As a young person I am told a lot that I am lucky.

Lucky to have a job in a difficult-to-enter industry; lucky to understand the significance of social media; lucky enough to be able to fly freely and travel to neighbouring countries; lucky to live in Scotland, where it issues like climate change are taken seriously by one of the first governments to declare it ‘an emergency’.

I am a lucky person. I was lucky enough to be there on Friday, when Glasgow’s climate strikers made it abundantly clear the city’s youth is ready to be heard loud and proud. 

The 10,000-plus finally had a platform to deliver the message – “we want change and we want it now”.

This voice is lost in the voting booth. In referenda, you can only vote if you are 16, instantly ruling out Erin Curtis, the 15-year-old Glaswegian activist instrumental in the organisation of the march. 

Evening Times: Erin Curtis with a copy of The Herald's Climate Strike editionErin Curtis with a copy of The Herald's Climate Strike edition

And with a voting age of 18: how many marchers would actually be able to vote for any change before 2030?

Our luck, it seems, runs out when I consider that by 2030, when all being well I’ll still be here to vote, it will be too late to limit warming to 1.5 degrees if we don’t change our ways. 

Was I simply born in the wrong decade, in the one where we started to 
realise the consequences of that lucky air-travel?

And was it just unfortunate that it was young people, like me, who realised the gravity of this change, and then had to group together in our thousands to sound loud enough to be heard?

The thing about being ‘lucky’ or ‘unlucky’ is that it removes responsibility or control – results are just consequences of fate and coincidence, rather than actions.

Read More: Thousands to gather in Glasgow for youth climate strike​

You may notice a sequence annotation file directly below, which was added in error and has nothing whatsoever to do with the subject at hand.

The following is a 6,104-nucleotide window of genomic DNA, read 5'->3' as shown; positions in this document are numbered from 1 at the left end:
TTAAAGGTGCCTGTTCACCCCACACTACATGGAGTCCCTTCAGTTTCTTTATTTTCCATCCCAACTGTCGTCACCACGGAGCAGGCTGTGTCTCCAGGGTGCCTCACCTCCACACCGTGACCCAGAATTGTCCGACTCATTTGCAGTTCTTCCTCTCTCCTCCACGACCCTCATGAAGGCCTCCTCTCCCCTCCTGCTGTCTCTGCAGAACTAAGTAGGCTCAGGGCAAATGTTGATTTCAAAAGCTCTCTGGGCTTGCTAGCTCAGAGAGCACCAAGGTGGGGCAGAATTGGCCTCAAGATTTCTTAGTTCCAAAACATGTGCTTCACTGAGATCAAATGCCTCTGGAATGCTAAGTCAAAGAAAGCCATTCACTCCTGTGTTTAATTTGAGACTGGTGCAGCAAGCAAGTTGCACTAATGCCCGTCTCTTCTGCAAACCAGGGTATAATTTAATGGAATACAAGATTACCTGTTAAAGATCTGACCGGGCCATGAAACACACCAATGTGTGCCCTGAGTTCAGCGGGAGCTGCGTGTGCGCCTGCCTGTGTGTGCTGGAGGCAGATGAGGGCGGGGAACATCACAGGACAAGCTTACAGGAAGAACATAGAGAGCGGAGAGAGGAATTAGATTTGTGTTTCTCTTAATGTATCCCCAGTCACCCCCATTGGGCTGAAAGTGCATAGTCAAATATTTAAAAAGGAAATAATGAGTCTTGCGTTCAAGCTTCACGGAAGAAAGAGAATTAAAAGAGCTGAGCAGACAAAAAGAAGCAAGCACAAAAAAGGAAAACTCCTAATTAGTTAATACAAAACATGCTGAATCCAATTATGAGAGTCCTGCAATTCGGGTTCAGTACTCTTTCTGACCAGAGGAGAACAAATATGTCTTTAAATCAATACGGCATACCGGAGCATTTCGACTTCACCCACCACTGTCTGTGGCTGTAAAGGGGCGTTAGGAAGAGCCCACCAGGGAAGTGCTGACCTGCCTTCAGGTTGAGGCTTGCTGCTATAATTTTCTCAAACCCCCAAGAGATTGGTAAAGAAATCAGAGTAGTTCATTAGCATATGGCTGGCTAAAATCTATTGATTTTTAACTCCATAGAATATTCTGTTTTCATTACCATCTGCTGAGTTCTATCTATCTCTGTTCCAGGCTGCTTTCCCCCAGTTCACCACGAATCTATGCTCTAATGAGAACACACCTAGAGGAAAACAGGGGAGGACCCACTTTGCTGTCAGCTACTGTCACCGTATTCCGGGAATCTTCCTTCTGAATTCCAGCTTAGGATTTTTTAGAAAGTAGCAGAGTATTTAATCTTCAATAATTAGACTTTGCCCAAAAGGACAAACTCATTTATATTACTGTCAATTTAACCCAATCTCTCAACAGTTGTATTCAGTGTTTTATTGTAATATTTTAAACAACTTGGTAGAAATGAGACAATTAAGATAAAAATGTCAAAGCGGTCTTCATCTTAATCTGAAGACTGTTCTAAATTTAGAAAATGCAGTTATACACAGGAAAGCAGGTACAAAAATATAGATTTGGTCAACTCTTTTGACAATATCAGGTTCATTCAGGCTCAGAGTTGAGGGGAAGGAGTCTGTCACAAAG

Action on climate change does not fall in that bracket.

Roseanna Cunningham MSP, Scotland’s Cabinet Secretary for Environment, Climate Change and Land Reform, wrote in the nation’s response to the Global Climate Emergency that “We all have a part to play:  individuals, communities, businesses, other organisations. And opposition parties also have a responsibility to look at their own approaches.”

Ears of those in power are pricking – they hear us, but are they listening? 

Our sister title The Herald reported a poll that showed that, in Glasgow, 80 per cent of people think climate change is “more important” than Brexit, but 60 per cent of us have no confidence in the government’s willingness to actually tackle climate change.

Even the Big Yin, Billy Connolly, told me that climate change should take more precedence than ‘boring Brexit’ in our minds. 

Evening Times: The Big Yin even came to make an appearanceThe Big Yin even came to make an appearance

In this revolution, young people are taking matters in to their own hands. Teenage activists, such as Greta Thunberg and Erin, suddenly have the loudest voices, not our politicians. 

The world is heating up, putting life at risk. There is no grey area: we need to lower our carbon emissions or we will die. To do that, we have to eat less meat; take less flights and travel, when possible, by train or boat. It shouldn’t be hard – and yet, it is.

Of course it is: here lies the rub. My ‘lucky’ young generation is one that can learn to drive as soon as they are able, which in some cases is before we can vote. We can afford to fly budget airlines for quick holidays, bulk buy cheap chicken. 

Our unwitting abuse of carbon emissions have become natural, effortless, easy. 

We become conditioned by the new ‘normal’ – a coffee a day in a single-use cup, a quick flight to somewhere sunny; driving lessons for your 18th birthday. 

The result is that what is ‘natural’ appealing is actually killing nature. 

I used to think: what harm does my one single-use cup really have on the environment? But 10,000 single use cups – that makes all the difference. 

On Friday, I was able to watch what difference one person among many could make. 

All these young people, brought together by the things which so many believe keep us apart – by social media and smartphones. 

Read more: Glasgow's Greta Thunberg: The climate crisis is a fight we can’t afford to lose

During the march it became resoundingly clear that age, and luck, no longer matter – there are no limits to what you can achieve with determination and belief. 

Both Greta and Erin have made huge, instrumental changes without stepping a foot inside a voting booth: Greta is currently travelling the globe by boat, holding to account members of UN Congress in the same way that Erin held to account the five prime ministerial candidates’ on live television.

What matters now is action and bravery. Older generations should remember that revolutions are boring when you just watch.